Student Wellbeing Champion, Gemma, writes a reflection on the Stress-Less Big Picnic held by student support services and partners during Mental Health Awareness Week.

Mental Health Awareness Week

Mental Health Awareness Week is a campaign that was set up to increase awareness of mental health. This year’s movement focused on the concept of ‘thriving or surviving?’ promoting the notion that good mental health is a necessary asset in enjoying life to its fullest. With the exam period looming, the University services produced their Stress-Less event to give students the opportunity to take a break, relax and have those important conversations about stress and which methods each of us actively use to reduce our stress levels.

Stress-Less Big Picnic

The Stress-Less event brought together several teams:

  • Student Wellbeing, Learning and Welfare Support (SWLWS)
  • Student Engagement Officers (SEO)
  • Campus Sport
  • Pet Respect
  • ReNew

All the services involved came together to create a serene, but fun environment. Campus Sport offer  sports sessions that students are free to participate in at their leisure. During the Stress-Less event, Campus Sport brought with them badminton and basketball equipment.

Gemma and Sophie enjoying Basketball

For me, the genuineness of this cause became apparent when the wellbeing support staff and Student Engagement Officers partook in these activities. Although dressed in their suits ready for their working day, nothing shouted ‘IT’S TIME TO RELAX’ quite like Rob (Wellbeing Officer, Health and Wellbeing team) and Martin (Head of Service, SWLWS) batting the shuttlecock to one-another on the university’s beautiful green grass, in the glorious sunshine – encouraging others to join in as well. Their engagement in the games truly set the precedence for the rest of the day.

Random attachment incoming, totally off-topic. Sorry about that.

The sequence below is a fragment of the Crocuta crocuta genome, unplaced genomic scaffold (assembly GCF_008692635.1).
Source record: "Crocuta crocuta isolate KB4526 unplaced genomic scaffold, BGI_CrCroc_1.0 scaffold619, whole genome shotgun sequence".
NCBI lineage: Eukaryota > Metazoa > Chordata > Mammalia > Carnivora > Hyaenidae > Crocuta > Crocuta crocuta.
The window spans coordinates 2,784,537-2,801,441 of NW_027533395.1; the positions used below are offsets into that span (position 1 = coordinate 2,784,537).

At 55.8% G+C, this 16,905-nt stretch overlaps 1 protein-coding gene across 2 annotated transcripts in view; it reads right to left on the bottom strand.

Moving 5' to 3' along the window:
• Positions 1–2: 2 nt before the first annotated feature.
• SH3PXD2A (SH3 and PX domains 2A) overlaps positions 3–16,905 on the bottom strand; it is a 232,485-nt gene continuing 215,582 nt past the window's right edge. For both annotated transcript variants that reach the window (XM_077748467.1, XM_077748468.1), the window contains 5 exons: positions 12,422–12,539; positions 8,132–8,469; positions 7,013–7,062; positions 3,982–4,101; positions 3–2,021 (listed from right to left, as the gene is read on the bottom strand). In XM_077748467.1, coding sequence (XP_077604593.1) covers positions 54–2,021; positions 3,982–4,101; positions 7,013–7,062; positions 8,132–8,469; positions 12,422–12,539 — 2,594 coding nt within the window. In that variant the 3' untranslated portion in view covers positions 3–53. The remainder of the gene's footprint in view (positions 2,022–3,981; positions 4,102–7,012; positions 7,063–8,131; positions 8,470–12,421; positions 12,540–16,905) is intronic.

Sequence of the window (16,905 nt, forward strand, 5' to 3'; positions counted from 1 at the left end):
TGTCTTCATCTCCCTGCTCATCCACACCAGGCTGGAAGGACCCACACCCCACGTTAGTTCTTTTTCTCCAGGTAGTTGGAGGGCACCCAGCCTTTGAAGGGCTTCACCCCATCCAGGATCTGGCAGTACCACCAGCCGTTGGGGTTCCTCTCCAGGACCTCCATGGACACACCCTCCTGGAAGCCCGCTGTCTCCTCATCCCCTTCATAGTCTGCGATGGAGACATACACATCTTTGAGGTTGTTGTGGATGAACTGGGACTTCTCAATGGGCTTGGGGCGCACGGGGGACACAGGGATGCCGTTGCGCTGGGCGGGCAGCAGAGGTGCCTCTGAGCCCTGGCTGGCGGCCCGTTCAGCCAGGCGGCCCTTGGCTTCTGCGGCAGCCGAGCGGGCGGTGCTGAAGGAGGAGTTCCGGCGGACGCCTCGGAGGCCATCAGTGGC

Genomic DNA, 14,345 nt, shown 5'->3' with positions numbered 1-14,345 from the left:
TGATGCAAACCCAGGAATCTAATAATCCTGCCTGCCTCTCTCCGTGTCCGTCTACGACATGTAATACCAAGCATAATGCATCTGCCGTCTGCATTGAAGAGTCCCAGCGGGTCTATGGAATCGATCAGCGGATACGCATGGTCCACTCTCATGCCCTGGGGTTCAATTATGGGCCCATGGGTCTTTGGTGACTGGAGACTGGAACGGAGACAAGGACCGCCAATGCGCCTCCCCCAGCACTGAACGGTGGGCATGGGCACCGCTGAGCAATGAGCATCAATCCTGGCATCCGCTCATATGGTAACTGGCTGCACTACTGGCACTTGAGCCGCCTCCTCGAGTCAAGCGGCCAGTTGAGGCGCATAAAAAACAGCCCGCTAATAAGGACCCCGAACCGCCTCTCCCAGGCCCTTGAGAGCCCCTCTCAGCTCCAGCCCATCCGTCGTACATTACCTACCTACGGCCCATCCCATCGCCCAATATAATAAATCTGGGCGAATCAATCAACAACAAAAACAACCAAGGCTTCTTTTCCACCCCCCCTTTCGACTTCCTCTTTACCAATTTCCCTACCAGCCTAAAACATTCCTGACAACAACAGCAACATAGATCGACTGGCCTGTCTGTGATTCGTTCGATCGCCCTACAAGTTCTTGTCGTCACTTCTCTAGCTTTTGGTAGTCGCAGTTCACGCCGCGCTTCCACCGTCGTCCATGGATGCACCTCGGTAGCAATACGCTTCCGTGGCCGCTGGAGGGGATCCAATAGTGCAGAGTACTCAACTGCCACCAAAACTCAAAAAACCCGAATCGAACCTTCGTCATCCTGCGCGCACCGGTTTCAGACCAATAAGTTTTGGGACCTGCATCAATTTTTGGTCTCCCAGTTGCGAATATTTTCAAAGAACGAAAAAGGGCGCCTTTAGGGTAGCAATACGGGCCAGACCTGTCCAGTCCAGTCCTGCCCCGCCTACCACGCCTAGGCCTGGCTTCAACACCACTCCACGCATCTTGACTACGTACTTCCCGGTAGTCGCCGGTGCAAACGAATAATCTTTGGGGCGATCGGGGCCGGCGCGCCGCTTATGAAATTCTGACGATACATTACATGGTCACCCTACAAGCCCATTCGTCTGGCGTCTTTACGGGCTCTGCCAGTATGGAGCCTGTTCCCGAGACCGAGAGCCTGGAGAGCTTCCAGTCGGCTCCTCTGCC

Supplementary to these recreational activities, Pet Respect brought along their dog, Gracie, to demonstrate the power of animal assisted therapy. Gracie produced many smiles as the day went on, with many individuals taking five minutes out of their day just to say hello to her. There was a moment during the afternoon were Gracie’s expertise was put into practice as she set her sights on calming a distressed student. It was amazing to observe the bond a dog can form with those around it; her friendly, playful nature made the day.

Gracie from Pet Respect

In addition, ReNew produced an interesting activity that challenged every individual who tried to complete it. As part of their mission to educate and advise students on safe alcohol consumption, they arrived armed with their very own beer goggles; goggles that blare your vision in the same way that being drunk does! Imagine this! First you are asked to fairy-step along a thin line, whilst also balancing a tennis ball on a board of wood. Easy, right? Now you try it whilst wearing those marvelous beer goggles! When I tried this, the beer goggles had me walking towards a tree. ReNew successfully demonstrated the effects that alcohol can have. Participants were unsteady in their walking, uneasy about their changes in perception, and overall, seemed shocked. ReNew offered students the opportunity to have their drinking habits reviewed and gain advice as to whether the frequency and quantity of their drinking is considered to be risky. ReNew now operate a drop-in session on Tuesday afternoons within Student Central, available through AskHU on the 2nd Floor of Student Central.